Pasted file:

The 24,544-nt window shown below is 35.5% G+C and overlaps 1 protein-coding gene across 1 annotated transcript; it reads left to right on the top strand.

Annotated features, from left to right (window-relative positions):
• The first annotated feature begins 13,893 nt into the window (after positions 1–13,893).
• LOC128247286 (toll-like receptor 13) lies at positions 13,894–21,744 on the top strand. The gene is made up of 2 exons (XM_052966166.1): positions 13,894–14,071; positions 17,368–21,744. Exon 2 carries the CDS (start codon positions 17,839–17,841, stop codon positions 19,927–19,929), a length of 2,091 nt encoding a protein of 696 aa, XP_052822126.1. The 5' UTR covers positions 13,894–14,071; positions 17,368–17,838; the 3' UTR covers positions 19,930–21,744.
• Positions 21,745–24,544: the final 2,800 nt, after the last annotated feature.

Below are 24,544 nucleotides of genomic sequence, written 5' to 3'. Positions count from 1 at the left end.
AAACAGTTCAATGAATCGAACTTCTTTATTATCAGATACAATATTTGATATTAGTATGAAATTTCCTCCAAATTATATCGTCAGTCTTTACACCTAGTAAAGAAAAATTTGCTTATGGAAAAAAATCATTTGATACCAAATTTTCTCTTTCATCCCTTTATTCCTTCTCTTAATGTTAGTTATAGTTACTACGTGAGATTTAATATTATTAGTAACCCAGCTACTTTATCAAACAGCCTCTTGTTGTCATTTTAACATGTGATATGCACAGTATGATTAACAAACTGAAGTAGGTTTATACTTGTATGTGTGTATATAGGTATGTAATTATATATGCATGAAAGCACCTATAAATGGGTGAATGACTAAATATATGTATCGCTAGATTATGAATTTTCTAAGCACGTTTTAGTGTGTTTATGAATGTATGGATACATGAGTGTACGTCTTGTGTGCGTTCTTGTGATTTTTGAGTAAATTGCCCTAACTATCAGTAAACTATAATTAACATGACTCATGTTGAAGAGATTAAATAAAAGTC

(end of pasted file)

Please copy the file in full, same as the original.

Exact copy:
The 24,544-nt window shown below is 35.5% G+C and overlaps 1 protein-coding gene across 1 annotated transcript; it reads left to right on the top strand.

Annotated features, from left to right (window-relative positions):
• The first annotated feature begins 13,893 nt into the window (after positions 1–13,893).
• LOC128247286 (toll-like receptor 13) lies at positions 13,894–21,744 on the top strand. The gene is made up of 2 exons (XM_052966166.1): positions 13,894–14,071; positions 17,368–21,744. Exon 2 carries the CDS (start codon positions 17,839–17,841, stop codon positions 19,927–19,929), a length of 2,091 nt encoding a protein of 696 aa, XP_052822126.1. The 5' UTR covers positions 13,894–14,071; positions 17,368–17,838; the 3' UTR covers positions 19,930–21,744.
• Positions 21,745–24,544: the final 2,800 nt, after the last annotated feature.

Below are 24,544 nucleotides of genomic sequence, written 5' to 3'. Positions count from 1 at the left end.
AAACAGTTCAATGAATCGAACTTCTTTATTATCAGATACAATATTTGATATTAGTATGAAATTTCCTCCAAATTATATCGTCAGTCTTTACACCTAGTAAAGAAAAATTTGCTTATGGAAAAAAATCATTTGATACCAAATTTTCTCTTTCATCCCTTTATTCCTTCTCTTAATGTTAGTTATAGTTACTACGTGAGATTTAATATTATTAGTAACCCAGCTACTTTATCAAACAGCCTCTTGTTGTCATTTTAACATGTGATATGCACAGTATGATTAACAAACTGAAGTAGGTTTATACTTGTATGTGTGTATATAGGTATGTAATTATATATGCATGAAAGCACCTATAAATGGGTGAATGACTAAATATATGTATCGCTAGATTATGAATTTTCTAAGCACGTTTTAGTGTGTTTATGAATGTATGGATACATGAGTGTACGTCTTGTGTGCGTTCTTGTGATTTTTGAGTAAATTGCCCTAACTATCAGTAAACTATAATTAACATGACTCATGTTGAAGAGATTAAATAAAAGTC